Project Chalkboard

Image: Project Chalkboard

    A Truancy Initiative of Prosecutor David Leyton   

Truancy in our schools is a serious problem that affects not just the students and schools involved but, in many ways, our entire community.  A chronic pattern of truancy, especially in a student’s early years, can lead to poor grades, a sense of detachment from academics and peers, and a path toward dropping out before graduating from high school.  This, in turn, diminishes a person’s ability to succeed in life and can lead to a long-term dependency on public and private social service programs and many times leads to various contacts with the criminal justice system.

Prosecutor Leyton believes that taking a proactive approach toward truancy is one step that can assist with the long-term goal of reducing crime in our community and lessening the burden on social service programs by preparing today's students to be productive citizens tomorrow.

With those thoughts in mind, “Project Chalkboard” partners the Prosecutor's Office with schools and local police in an effort to combat truancy by holding parents and guardians responsible for their elementary age children’s attendance at school under the State’s Compulsory Education Act. 

Background of Project Chalkboard

Michigan law (M.C.L. 380.1561) states in pertinent part:

“…every parent, guardian, or other person in this state having control and charge of a child from the age of 6 to the child's sixteenth birthday shall send that child to a public school during the entire school year.

The child's attendance shall be continuous and consecutive…”


The ABC’s of Project Chalkboard

Grades 1st through 4th

  • After 15 days of absences from school:
    • School sends two letters to parent(s)
    • NOTE:  Many schools have policies that are even more proactive and intervene before 15 days of absences.  Other intervention methods are also used.
  • After 2 letters from school:
    • Prosecutor Leyton will send a warning letter to the parent(s) explaining the law and possible consequences.
  • If no progress is made:
    • Prosecutor’s office will refer the case to local police for an investigation.  After the investigation, the police may bring a misdemeanor warrant request to the Prosecutor’s Office for charges against the parent(s) pursuant to MCL 380.1561.  The law requires a jail sentence of 2 days to 90 days in jail plus costs and fines.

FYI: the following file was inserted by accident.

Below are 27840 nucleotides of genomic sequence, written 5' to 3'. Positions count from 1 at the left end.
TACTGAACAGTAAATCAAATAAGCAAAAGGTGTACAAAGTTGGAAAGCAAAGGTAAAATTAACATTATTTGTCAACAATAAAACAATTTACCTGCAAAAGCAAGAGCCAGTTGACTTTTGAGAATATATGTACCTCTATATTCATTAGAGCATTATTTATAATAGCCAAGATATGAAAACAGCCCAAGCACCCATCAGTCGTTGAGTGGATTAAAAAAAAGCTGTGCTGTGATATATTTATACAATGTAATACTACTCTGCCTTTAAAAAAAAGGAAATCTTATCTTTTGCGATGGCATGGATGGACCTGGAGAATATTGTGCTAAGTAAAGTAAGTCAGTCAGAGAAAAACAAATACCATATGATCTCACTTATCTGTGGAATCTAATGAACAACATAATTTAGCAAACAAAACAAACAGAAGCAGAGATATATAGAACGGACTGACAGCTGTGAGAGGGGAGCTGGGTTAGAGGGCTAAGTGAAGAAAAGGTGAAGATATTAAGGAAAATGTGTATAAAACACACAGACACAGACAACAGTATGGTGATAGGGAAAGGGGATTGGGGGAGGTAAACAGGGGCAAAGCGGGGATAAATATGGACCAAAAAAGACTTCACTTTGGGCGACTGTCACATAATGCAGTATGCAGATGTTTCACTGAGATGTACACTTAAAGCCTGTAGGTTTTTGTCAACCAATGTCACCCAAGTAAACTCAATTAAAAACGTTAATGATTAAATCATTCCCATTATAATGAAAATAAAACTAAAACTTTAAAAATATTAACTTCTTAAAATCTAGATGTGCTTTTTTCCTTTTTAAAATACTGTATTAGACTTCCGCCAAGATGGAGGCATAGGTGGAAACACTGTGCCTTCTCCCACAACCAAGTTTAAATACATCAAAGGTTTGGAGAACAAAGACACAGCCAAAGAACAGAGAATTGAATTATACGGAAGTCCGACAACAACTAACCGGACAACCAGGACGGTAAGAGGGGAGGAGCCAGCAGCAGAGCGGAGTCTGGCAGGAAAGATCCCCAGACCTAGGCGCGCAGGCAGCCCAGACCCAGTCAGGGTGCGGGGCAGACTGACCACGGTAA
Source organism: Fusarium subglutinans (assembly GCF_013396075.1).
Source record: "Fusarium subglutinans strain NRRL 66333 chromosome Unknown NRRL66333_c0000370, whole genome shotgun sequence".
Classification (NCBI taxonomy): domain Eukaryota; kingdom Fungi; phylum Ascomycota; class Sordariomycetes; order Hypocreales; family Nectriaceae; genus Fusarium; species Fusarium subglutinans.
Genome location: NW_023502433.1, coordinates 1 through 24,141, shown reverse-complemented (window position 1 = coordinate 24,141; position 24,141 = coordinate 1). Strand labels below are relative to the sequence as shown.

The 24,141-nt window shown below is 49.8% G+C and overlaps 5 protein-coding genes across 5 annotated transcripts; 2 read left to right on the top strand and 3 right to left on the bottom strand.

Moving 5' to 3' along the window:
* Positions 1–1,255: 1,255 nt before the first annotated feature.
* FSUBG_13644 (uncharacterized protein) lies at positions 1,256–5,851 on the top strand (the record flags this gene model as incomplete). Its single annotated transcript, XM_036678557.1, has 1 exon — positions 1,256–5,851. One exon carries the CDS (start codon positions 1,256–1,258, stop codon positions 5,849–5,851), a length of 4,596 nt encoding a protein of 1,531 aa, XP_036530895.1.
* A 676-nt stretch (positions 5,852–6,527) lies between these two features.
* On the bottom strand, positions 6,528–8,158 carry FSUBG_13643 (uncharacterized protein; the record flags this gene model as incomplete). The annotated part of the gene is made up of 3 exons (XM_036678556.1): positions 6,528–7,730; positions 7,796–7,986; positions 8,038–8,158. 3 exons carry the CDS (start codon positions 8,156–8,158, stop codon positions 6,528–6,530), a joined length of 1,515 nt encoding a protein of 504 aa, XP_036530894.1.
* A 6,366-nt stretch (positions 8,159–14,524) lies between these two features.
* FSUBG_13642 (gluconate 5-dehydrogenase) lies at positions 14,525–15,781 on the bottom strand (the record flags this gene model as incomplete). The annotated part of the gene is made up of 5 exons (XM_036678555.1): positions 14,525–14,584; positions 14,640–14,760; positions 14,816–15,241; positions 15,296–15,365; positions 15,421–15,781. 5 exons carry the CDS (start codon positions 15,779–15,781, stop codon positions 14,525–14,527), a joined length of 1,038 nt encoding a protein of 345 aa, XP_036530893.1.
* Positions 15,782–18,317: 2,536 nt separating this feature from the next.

• Any and all correspondence sent to parents/guardians relative to the truancy of the child
  • Any and all notes from parent/teacher conferences relative to the truancy of the child
  • Any report cards for the child from the past two years
  • Copies of at least two warning letters sent by certified or registered mail to the parent or guardian of the truant child
  • Official notarized affidavit from the school attendance officer or the custodian of records indicating the child’s absences
  • Complete copy of the child’s attendance records
  • Parents/Guardians names and addresses. And, any school records indicating the name of the custodial parent or legal guardians as necessary.
  • Any other supporting documents the schools might have such as the school’s attendance policies


  • Parents or guardians.  We have been noticing that parents/guardians are typically not being interviewed by the police to find out why their children are not in school.  An interview statement in the police report would be helpful.
  • The students themselves
  • Principals
  • School Counselors
  • Home/school liaison staff
  • Teachers
  • Physicians as appropriate (Oftentimes, parents submit "absence excuse" notes from doctors or claim illnesses.  Verify conditions and office visits directly with the doctor's office)